Sunday, July 5, 2009


They published his novel, The Insulted and Insulted and Injured (1861), his disguised prison reminiscences; The House of the Dead (1862); and two powerful tales, an unpleasant Predicament (1862) and Note from the Underground (1864). These works helped establish his importance as a novelist, and he even toured Western Europe.

His wife died in 1864, and the magazine that was under Dostoevski’s management failed. He assumed all the debts incurred and also undertook to support his deceased brother’s family and his own stepson. In 1867, he married the stenographer whom he had employed in order to meet a deadline.

In 1866, he published two novels, The Gambler and Crime and Punishment. The latter was the first of the great works of fiction that earned him a worldwide reputation.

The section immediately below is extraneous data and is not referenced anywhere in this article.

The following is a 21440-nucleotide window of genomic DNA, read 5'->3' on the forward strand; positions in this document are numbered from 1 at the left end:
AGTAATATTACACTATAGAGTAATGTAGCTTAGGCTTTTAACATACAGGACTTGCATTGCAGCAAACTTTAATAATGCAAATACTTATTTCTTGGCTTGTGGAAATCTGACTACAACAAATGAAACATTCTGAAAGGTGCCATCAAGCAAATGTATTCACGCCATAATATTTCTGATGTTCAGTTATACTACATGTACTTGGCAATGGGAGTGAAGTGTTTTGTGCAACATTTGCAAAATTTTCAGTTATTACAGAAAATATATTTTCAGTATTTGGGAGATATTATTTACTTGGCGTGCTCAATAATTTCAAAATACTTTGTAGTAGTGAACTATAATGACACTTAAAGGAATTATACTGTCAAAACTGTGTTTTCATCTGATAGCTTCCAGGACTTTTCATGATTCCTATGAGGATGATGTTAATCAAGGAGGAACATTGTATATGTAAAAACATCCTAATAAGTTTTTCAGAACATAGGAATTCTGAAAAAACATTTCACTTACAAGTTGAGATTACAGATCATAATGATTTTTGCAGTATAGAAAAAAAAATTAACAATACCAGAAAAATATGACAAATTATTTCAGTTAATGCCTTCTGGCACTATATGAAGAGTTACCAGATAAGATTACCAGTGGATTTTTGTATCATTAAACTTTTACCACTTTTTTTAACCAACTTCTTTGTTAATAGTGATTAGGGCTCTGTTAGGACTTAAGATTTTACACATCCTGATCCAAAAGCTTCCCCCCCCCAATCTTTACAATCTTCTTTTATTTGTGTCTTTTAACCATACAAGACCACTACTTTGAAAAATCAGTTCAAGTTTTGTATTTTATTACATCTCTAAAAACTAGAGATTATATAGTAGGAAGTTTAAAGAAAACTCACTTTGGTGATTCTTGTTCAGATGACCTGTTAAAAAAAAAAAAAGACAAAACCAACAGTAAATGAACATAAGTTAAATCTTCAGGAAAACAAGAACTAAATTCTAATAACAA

Tense with passionate drama, built on complex plots in which crime plays a prominent part; his sprawling novels derive much of their incorporation of his ideas about ethics.

He was at work on a full-sized novel when, early in May 1849, he was arrested and subsequently brought to trial on the charge of having been involved in a subversive organization. Dostoevski was sentenced to four years hard labor in Siberia, and while there, he married the widow of a minor Siberian official.

When the couple was allowed to return to the capital, he took up his pen again, writing fiction and working for two short lived monthlies, published by his brother and edited by him.
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